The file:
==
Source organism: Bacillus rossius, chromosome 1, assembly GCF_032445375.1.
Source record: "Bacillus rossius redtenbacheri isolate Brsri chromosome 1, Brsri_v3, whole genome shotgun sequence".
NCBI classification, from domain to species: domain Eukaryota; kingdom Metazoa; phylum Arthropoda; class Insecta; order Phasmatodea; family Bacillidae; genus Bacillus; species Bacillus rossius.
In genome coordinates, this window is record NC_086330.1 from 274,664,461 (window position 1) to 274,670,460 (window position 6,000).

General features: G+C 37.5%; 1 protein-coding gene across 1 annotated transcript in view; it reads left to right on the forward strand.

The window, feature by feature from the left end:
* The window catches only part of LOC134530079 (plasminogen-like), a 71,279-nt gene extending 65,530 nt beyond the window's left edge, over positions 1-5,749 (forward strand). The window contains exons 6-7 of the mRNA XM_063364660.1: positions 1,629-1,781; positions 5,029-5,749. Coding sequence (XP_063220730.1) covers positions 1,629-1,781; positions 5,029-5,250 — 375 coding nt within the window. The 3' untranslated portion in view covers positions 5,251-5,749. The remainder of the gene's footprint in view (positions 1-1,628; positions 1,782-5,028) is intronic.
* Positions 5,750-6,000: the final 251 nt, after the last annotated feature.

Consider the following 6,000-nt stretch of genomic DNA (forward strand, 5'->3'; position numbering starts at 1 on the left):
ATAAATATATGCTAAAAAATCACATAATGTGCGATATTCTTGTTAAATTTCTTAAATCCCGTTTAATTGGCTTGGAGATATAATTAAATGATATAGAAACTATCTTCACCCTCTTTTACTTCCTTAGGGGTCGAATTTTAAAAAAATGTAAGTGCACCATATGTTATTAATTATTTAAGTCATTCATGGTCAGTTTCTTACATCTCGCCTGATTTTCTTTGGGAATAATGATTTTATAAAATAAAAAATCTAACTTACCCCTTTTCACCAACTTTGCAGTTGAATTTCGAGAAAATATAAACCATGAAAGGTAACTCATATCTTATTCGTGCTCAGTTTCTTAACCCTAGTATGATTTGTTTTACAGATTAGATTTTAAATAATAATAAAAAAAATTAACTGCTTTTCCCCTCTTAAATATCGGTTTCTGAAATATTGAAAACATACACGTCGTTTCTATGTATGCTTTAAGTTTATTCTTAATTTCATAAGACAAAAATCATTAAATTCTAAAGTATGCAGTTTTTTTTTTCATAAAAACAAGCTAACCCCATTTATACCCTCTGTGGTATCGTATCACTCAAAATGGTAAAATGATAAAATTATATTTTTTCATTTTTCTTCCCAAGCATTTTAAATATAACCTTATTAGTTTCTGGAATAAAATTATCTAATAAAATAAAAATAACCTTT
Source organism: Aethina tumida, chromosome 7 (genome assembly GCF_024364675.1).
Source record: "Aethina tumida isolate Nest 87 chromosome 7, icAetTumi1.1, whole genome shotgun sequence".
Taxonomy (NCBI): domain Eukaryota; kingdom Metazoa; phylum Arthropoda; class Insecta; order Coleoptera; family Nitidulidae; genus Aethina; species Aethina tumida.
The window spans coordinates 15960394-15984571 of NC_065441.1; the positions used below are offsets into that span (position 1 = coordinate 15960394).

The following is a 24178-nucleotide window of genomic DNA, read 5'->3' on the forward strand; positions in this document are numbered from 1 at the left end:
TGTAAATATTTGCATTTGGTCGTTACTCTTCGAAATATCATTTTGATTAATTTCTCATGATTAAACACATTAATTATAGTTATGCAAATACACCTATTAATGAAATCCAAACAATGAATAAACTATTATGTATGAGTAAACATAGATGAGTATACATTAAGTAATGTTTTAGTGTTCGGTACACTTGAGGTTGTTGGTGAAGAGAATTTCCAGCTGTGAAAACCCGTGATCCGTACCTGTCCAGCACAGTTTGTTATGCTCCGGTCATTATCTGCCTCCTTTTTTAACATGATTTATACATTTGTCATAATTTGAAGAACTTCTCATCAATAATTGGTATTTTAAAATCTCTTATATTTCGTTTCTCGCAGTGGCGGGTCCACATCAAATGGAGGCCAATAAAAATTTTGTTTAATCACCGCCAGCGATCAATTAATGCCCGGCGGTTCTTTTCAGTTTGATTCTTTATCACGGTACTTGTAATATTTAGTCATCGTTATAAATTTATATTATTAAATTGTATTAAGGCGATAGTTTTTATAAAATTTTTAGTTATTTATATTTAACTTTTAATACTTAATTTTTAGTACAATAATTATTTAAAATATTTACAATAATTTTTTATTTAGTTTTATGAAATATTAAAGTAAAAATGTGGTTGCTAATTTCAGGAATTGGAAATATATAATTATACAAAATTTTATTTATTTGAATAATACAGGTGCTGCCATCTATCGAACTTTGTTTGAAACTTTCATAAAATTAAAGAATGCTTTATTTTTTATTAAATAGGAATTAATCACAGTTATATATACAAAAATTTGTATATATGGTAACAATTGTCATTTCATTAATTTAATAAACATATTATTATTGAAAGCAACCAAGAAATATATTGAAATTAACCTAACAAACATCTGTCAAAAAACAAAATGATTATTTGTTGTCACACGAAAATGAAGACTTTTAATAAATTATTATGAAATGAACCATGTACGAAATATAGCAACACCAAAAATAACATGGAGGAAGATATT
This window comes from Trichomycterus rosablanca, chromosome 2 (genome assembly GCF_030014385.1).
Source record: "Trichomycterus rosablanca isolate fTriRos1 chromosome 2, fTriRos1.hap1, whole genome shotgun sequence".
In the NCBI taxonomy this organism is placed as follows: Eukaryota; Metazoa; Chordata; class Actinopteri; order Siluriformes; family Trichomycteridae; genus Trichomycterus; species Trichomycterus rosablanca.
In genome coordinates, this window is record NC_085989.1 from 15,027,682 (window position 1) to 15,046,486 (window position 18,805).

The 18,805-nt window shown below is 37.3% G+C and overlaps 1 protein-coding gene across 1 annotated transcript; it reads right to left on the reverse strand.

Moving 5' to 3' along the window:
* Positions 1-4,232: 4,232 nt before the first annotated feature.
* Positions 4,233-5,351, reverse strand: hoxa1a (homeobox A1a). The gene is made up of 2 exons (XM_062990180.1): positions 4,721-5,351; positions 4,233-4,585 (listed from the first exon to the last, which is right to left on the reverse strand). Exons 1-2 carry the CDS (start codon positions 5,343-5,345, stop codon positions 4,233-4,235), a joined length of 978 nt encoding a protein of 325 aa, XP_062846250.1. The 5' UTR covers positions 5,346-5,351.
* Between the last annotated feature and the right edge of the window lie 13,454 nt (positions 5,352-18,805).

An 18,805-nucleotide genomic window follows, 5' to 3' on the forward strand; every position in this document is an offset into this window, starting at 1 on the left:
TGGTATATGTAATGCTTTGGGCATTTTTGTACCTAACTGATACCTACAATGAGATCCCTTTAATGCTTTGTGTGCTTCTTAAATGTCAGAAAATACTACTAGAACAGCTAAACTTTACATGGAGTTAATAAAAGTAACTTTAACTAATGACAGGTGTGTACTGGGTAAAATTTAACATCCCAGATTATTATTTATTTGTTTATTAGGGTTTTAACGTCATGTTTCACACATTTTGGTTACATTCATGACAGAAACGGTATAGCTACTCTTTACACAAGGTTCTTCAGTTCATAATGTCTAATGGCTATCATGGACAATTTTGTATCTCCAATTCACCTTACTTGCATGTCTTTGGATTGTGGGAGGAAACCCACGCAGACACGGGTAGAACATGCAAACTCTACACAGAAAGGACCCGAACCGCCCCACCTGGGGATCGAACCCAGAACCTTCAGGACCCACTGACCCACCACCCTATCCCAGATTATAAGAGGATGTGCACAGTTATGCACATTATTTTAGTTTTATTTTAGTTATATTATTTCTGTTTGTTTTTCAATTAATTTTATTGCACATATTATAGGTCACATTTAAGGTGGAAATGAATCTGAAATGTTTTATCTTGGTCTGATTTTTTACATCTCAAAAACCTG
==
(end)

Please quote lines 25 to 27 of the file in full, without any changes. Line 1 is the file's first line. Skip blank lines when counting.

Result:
* Between the last annotated feature and the right edge of the window lie 13,454 nt (positions 5,352-18,805).

An 18,805-nucleotide genomic window follows, 5' to 3' on the forward strand; every position in this document is an offset into this window, starting at 1 on the left:
TGGTATATGTAATGCTTTGGGCATTTTTGTACCTAACTGATACCTACAATGAGATCCCTTTAATGCTTTGTGTGCTTCTTAAATGTCAGAAAATACTACTAGAACAGCTAAACTTTACATGGAGTTAATAAAAGTAACTTTAACTAATGACAGGTGTGTACTGGGTAAAATTTAACATCCCAGATTATTATTTATTTGTTTATTAGGGTTTTAACGTCATGTTTCACACATTTTGGTTACATTCATGACAGAAACGGTATAGCTACTCTTTACACAAGGTTCTTCAGTTCATAATGTCTAATGGCTATCATGGACAATTTTGTATCTCCAATTCACCTTACTTGCATGTCTTTGGATTGTGGGAGGAAACCCACGCAGACACGGGTAGAACATGCAAACTCTACACAGAAAGGACCCGAACCGCCCCACCTGGGGATCGAACCCAGAACCTTCAGGACCCACTGACCCACCACCCTATCCCAGATTATAAGAGGATGTGCACAGTTATGCACATTATTTTAGTTTTATTTTAGTTATATTATTTCTGTTTGTTTTTCAATTAATTTTATTGCACATATTATAGGTCACATTTAAGGTGGAAATGAATCTGAAATGTTTTATCTTGGTCTGATTTTTTACATCTCAAAAACCTG